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Physical Fitness, Health & Weight Management Staying fit and physically healthy is essential! Remember, we aren't subsitutes for your physician! As always, talk to your doctor before following any suggestions or advice!

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Old 14th March 2019, 1:18 PM   #31
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I think you're going to get lots of contradictory advice here, because different stuff works for different people. I see a few people here saying it's only calories that matter - that's true in a strictly weight loss/gain sense (not true in terms of actual health, but I digress), but many of us don't have bodies that function in a vacuum.

For me, what I eat ABSOLUTELY matters. If I eat a bag of M&Ms for lunch, that's 500 cal, and if I eat wholemeal toast with avocado and poached eggs, that's also 500 cal. The difference is that in the former case I'll have a huge blood sugar drop an hour later that will lead to me stuffing my face (usually with more junk food, because who has time for 2 proper lunches an hour apart?). In the latter, I'll actually feel full and satiated for the next 4-5 hours. I find that the whole grains, protein and unsaturated fats really fill me up.

I used to count calories. Now I don't, and just eat based on what makes me feel full for a longer time. Works a lot better for me - the only times it doesn't work is when life doesn't cooperate with having the time and energy to eat healthy stuff instead of filling up on junk. Nothing wrong with junk, but IMO it should be an occasional luxury and a snack, not a whole meal.


(As an aside, lots of people recommend soups and salads to feel full. Never worked for me - if I tried to fill up on those I'd never reach the point of satiety, lol. Whenever I try having chicken broth for a meal, I'm CONSTANTLY hungry until I cave and allow myself something more substantial.)
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Old 14th March 2019, 1:27 PM   #32
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True that different things work for different people. Eg i don’t think Keto has ever worked for me. All that fat and meat, and no carbs.....way too many calories, and fat makes me fat. Cutting calories works for me. Excercising for weight loss doesn’t work for me, either. Also, I swear by buttermilk. Fills me up nicely.
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Old 14th March 2019, 1:50 PM   #33
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Yeah, of course you can lose weight eating nothing but 1200 calories of pure sugar each day. But don't forget skinny people can get diabetes too, not to mention the tooth rot and pancreas damage.

Blood sugar drops are real, although some people are more sensitive to them than others. I can't eat sweets or else I'll binge; the more sugar or carbs I eat, the more sugar or carbs I want to eat. I've managed to stay trim by focusing on fiber and unsaturated fats. I find it's much, much easier to eat a low-calorie diet of healthy fruits and vegetables versus a low-calorie diet of bagels or candy or whatever.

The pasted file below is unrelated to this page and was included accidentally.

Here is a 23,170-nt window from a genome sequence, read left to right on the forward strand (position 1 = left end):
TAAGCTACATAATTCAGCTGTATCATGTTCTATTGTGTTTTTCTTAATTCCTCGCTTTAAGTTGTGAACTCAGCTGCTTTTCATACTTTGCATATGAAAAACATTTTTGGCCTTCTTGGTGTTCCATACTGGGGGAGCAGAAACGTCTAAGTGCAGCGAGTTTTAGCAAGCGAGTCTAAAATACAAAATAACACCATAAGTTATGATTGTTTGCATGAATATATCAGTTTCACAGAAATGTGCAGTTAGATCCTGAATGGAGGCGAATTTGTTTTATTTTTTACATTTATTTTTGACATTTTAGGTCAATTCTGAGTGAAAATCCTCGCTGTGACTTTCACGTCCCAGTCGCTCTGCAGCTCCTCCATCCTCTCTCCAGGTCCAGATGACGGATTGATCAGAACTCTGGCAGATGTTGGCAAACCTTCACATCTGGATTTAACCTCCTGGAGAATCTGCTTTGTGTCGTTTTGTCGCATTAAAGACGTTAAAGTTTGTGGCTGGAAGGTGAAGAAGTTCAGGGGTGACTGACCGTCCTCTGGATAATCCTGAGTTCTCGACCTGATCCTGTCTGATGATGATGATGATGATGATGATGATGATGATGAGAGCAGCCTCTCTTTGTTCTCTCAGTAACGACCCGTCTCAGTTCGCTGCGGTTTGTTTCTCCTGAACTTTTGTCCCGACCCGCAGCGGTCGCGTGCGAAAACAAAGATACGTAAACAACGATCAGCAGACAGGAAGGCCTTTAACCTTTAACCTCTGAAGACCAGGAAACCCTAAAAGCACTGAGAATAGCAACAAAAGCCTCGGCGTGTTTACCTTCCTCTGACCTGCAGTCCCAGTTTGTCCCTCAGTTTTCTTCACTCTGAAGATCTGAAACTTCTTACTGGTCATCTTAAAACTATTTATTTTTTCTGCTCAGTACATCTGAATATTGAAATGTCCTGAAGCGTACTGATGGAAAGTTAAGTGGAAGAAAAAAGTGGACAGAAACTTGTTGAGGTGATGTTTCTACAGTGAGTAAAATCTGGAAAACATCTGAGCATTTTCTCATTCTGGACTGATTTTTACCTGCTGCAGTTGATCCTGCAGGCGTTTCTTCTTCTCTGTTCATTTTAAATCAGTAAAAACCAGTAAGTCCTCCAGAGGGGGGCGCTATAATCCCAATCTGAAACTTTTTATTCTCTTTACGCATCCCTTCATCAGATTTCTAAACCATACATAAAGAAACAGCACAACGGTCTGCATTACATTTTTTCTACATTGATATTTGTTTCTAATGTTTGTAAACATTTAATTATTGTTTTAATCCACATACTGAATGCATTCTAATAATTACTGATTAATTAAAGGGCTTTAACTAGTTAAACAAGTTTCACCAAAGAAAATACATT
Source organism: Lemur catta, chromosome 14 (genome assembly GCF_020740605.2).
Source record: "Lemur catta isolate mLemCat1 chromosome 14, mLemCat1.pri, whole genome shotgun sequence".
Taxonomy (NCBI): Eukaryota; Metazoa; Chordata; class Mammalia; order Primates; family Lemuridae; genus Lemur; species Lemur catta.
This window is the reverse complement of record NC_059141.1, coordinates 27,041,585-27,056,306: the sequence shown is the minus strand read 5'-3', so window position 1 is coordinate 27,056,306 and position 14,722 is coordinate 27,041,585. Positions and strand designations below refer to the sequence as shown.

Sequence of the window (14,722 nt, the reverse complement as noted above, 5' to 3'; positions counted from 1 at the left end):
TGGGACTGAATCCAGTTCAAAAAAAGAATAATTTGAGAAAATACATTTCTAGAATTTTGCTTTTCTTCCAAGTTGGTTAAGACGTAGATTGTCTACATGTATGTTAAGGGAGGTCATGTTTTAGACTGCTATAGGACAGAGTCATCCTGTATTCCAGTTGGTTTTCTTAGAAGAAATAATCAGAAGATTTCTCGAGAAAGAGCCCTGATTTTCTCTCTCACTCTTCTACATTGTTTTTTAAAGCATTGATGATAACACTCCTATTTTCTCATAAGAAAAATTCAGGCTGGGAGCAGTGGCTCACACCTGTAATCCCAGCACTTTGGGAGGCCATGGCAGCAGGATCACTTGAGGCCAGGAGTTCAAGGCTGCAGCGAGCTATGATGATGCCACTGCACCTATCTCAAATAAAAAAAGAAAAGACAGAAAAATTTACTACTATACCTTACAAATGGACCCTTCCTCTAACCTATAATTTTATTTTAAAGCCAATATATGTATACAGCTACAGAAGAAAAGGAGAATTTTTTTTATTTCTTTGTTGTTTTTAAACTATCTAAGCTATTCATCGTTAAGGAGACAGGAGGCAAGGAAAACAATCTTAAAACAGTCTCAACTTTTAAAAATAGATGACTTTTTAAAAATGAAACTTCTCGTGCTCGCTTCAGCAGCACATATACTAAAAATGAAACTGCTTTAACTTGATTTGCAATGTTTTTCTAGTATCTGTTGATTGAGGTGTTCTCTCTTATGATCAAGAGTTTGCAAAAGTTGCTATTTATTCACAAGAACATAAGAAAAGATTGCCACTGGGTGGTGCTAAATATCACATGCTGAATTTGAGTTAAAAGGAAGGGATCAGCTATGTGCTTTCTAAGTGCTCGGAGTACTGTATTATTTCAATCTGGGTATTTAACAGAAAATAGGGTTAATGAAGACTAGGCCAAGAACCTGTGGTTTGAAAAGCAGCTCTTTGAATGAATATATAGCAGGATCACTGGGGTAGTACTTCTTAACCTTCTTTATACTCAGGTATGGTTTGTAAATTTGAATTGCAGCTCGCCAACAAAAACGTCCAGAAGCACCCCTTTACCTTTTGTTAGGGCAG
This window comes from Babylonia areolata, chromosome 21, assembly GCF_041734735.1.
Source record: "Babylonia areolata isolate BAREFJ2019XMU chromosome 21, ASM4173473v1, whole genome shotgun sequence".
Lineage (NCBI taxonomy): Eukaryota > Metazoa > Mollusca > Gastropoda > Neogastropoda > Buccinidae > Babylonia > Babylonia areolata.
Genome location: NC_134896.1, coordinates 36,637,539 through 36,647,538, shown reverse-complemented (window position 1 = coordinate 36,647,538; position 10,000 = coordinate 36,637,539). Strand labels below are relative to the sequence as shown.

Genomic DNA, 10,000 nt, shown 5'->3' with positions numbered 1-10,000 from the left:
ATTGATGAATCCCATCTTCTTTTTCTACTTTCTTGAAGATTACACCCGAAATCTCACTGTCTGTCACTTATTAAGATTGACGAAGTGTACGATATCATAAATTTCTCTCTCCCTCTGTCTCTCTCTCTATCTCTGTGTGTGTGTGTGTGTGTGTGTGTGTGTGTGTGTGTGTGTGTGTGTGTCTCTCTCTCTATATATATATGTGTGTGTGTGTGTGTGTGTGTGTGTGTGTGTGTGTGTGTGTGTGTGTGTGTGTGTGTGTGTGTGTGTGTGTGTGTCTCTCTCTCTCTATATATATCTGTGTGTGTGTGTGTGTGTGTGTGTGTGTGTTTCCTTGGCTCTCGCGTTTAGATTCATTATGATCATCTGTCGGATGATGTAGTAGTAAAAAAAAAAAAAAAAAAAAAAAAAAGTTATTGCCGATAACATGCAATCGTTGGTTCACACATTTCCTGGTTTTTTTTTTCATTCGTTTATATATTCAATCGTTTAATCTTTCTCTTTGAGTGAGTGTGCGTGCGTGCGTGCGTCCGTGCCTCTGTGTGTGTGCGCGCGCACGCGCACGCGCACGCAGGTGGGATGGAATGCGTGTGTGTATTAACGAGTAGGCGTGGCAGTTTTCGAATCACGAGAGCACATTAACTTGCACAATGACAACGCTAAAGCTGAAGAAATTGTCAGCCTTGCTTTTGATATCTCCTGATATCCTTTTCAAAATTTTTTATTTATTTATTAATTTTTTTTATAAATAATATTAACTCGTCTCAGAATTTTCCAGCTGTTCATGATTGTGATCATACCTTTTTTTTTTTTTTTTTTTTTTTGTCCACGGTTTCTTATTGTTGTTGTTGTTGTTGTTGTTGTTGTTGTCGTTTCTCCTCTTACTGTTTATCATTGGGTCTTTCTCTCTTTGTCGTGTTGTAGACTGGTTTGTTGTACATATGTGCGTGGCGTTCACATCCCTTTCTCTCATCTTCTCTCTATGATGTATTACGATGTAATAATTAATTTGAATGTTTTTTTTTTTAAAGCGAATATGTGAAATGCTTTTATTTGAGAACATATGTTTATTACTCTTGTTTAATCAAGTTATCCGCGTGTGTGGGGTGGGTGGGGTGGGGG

I am breakfast-agnostic, and if I do eat it's on the light side. If I'm hungry I'll have a raw high-fiber vegetable, like parsnips or carrots, or maybe a small container of yogurt. I work out the first thing in the morning so I'm more inclined to be hungry then than most people.

It's a good idea to keep at least 12 hours between dinner and your next meal. Most people do this anyway without realizing it but it can be helpful, especially if you're a fan of late-night snacks.
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Old 14th March 2019, 11:24 PM   #34
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Originally Posted by lana-banana View Post


It's a good idea to keep at least 12 hours between dinner and your next meal. Most people do this anyway without realizing it but it can be helpful, especially if you're a fan of late-night snacks.
This is a fallacy...

The body doesn't care what time or what you are doing(sleeping) when it metabolizes calories...At 225-ish lbs, I will generally be 2-4 lbs lighter in the am than I was the night before, despite doing nothing but sleeping and I do occasionally eat a small meal in the middle of the night if I am inclined.. Still lose the lbs..

Anyway...

Dieting alone without exercise(or at least an active lifestyle) will almost always result in failure...Mostly because the body wasn't designed to be sedentary, and most people can't stay on a low(or ultra low) calorie diet for too long...

It just boggles the mind that people would rather go all day on a 1000-1500 calorie diet, feeling miserable for 24 hours a day, deprive themselves of anything that's actually good to eat, than get active and incorporate a training regimen, so that you can actually enjoy eating and not starve yourself...It's insanity, IMO...

Not to mention if they manage to actually lose weight, without muscle tone or some level of fitness, they are just a smaller version of what they were, not really all that much better, IMO..

TFY
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Old 15th March 2019, 1:11 AM   #35
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It just boggles the mind that people would rather go all day on a 1000-1500 calorie diet

1500 is actually considered a reasonably healthy consumption for a small woman, not ultra-low-calorie. Even with a good amount of exercise, smaller women aren't recommended to exceed 1800, unless they are literally professional mountain climbers or such.


Exercise is important, but the calories expanded via exercise is only really a small portion of what the body uses calories for (the bulk of your calories goes to the BMR, that is affected primarily by sex, size and age). So you have control over about 20% of your expenditure, yet you have control over 100% of your intake. It makes sense to control your intake, especially if you're one of the unfortunate population (female, small, older) with an inherently lower BMR.



(Obviously, I don't condone ultra-low-calorie or fad diets or depriving yourself entirely of anything tasty, you'll just rebound as soon as you go off them. It's all a balance.)
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Old 15th March 2019, 4:49 AM   #36
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This is a fallacy...